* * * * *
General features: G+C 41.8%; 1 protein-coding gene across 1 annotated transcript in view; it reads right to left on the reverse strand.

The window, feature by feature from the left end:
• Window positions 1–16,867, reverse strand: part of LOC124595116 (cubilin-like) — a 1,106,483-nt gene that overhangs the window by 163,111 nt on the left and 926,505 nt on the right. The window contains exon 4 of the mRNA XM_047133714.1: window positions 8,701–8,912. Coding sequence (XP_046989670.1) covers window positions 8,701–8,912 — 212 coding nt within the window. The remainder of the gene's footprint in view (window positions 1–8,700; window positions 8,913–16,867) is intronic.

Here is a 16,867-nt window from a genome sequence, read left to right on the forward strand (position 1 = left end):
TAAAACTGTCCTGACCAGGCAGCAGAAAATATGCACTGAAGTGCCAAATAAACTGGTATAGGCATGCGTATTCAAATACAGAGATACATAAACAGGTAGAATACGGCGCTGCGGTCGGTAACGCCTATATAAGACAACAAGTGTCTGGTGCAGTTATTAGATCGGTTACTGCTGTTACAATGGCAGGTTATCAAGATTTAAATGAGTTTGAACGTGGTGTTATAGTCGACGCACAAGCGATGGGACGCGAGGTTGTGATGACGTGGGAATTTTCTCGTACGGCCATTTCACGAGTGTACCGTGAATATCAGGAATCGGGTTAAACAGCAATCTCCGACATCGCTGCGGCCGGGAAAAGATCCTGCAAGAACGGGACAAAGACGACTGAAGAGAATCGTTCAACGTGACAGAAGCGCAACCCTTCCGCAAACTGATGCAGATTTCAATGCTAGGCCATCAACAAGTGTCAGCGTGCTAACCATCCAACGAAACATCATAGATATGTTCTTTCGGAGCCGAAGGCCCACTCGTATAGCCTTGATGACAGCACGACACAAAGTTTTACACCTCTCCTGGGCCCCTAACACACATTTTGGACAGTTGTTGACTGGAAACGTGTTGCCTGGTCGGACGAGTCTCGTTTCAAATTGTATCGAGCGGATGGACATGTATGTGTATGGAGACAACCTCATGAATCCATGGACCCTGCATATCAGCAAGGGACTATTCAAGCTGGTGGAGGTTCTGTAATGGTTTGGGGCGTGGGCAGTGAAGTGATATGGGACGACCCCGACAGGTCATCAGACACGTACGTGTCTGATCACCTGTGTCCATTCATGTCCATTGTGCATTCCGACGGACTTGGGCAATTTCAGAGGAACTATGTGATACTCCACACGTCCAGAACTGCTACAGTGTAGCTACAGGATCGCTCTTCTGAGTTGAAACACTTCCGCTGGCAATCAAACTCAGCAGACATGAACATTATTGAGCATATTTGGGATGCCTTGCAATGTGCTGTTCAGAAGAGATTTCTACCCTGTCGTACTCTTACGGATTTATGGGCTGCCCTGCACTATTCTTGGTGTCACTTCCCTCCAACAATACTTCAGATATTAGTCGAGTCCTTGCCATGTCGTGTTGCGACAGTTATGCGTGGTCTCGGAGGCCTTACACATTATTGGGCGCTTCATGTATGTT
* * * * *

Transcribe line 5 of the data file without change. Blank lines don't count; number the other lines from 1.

TAAAACTGTCCTGACCAGGCAGCAGAAAATATGCACTGAAGTGCCAAATAAACTGGTATAGGCATGCGTATTCAAATACAGAGATACATAAACAGGTAGAATACGGCGCTGCGGTCGGTAACGCCTATATAAGACAACAAGTGTCTGGTGCAGTTATTAGATCGGTTACTGCTGTTACAATGGCAGGTTATCAAGATTTAAATGAGTTTGAACGTGGTGTTATAGTCGACGCACAAGCGATGGGACGCGAGGTTGTGATGACGTGGGAATTTTCTCGTACGGCCATTTCACGAGTGTACCGTGAATATCAGGAATCGGGTTAAACAGCAATCTCCGACATCGCTGCGGCCGGGAAAAGATCCTGCAAGAACGGGACAAAGACGACTGAAGAGAATCGTTCAACGTGACAGAAGCGCAACCCTTCCGCAAACTGATGCAGATTTCAATGCTAGGCCATCAACAAGTGTCAGCGTGCTAACCATCCAACGAAACATCATAGATATGTTCTTTCGGAGCCGAAGGCCCACTCGTATAGCCTTGATGACAGCACGACACAAAGTTTTACACCTCTCCTGGGCCCCTAACACACATTTTGGACAGTTGTTGACTGGAAACGTGTTGCCTGGTCGGACGAGTCTCGTTTCAAATTGTATCGAGCGGATGGACATGTATGTGTATGGAGACAACCTCATGAATCCATGGACCCTGCATATCAGCAAGGGACTATTCAAGCTGGTGGAGGTTCTGTAATGGTTTGGGGCGTGGGCAGTGAAGTGATATGGGACGACCCCGACAGGTCATCAGACACGTACGTGTCTGATCACCTGTGTCCATTCATGTCCATTGTGCATTCCGACGGACTTGGGCAATTTCAGAGGAACTATGTGATACTCCACACGTCCAGAACTGCTACAGTGTAGCTACAGGATCGCTCTTCTGAGTTGAAACACTTCCGCTGGCAATCAAACTCAGCAGACATGAACATTATTGAGCATATTTGGGATGCCTTGCAATGTGCTGTTCAGAAGAGATTTCTACCCTGTCGTACTCTTACGGATTTATGGGCTGCCCTGCACTATTCTTGGTGTCACTTCCCTCCAACAATACTTCAGATATTAGTCGAGTCCTTGCCATGTCGTGTTGCGACAGTTATGCGTGGTCTCGGAGGCCTTACACATTATTGGGCGCTTCATGTATGTT